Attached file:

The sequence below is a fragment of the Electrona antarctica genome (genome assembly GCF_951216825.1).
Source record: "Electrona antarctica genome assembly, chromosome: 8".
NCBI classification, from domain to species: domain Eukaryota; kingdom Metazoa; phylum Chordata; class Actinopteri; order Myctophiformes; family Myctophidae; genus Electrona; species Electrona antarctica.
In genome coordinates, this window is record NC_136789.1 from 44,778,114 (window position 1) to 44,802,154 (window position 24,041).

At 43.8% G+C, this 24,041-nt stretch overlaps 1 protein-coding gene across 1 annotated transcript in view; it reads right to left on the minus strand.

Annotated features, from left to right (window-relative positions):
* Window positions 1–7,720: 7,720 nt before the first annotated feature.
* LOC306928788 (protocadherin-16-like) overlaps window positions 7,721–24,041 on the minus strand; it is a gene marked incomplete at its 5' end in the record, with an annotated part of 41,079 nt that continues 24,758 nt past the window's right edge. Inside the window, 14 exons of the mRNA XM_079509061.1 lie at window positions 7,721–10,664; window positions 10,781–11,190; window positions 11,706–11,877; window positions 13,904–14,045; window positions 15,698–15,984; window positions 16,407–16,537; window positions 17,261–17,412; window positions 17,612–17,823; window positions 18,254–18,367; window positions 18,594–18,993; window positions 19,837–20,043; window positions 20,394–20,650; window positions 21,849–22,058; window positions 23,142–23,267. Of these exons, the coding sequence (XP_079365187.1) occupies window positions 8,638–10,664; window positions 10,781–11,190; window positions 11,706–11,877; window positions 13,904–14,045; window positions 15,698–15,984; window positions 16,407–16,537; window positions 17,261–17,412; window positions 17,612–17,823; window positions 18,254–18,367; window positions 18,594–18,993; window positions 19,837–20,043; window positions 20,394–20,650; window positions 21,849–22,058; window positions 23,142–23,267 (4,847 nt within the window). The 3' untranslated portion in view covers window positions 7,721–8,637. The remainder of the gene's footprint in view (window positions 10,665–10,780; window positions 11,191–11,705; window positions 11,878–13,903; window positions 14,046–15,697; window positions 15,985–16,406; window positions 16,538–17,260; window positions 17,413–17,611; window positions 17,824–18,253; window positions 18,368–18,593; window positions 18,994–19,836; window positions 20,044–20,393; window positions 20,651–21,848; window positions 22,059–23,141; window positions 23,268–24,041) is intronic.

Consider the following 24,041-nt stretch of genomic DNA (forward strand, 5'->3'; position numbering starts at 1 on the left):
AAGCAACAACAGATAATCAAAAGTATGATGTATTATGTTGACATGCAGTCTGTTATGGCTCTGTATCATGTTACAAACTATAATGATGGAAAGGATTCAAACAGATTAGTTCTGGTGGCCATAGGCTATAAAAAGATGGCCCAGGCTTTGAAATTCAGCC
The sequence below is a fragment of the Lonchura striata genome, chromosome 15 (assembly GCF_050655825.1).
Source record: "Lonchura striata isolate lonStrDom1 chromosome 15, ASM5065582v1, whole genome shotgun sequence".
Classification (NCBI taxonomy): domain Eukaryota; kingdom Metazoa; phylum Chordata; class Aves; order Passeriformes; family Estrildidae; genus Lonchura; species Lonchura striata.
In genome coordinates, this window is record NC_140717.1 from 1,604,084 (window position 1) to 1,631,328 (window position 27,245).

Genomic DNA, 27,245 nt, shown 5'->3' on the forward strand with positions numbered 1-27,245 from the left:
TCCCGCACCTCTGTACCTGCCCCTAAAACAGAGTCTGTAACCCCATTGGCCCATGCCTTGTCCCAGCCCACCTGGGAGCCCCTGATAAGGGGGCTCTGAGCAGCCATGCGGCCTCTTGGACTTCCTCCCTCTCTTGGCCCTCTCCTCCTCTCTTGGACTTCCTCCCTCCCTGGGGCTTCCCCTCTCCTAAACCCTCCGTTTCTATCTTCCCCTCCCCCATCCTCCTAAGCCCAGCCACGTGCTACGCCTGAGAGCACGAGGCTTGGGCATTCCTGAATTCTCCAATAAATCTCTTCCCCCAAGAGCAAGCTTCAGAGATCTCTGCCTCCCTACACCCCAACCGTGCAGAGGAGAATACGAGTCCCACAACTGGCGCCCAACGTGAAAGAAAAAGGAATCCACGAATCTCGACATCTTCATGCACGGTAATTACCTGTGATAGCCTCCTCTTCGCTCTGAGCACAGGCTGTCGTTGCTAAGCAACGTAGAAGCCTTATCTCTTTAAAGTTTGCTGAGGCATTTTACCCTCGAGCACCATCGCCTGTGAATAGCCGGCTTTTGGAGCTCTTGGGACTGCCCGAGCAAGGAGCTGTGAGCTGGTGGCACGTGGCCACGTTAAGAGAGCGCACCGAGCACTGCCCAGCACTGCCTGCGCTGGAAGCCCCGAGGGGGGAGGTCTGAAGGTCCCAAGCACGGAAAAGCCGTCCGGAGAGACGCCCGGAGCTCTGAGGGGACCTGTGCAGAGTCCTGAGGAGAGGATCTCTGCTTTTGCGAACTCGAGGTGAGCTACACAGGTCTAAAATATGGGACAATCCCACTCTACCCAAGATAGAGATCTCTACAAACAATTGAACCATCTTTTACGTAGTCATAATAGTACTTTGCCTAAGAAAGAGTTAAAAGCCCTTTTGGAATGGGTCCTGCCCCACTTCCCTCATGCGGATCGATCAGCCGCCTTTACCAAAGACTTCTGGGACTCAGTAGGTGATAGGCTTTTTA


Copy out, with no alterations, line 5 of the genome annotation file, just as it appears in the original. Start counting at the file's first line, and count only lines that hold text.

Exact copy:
At 43.8% G+C, this 24,041-nt stretch overlaps 1 protein-coding gene across 1 annotated transcript in view; it reads right to left on the minus strand.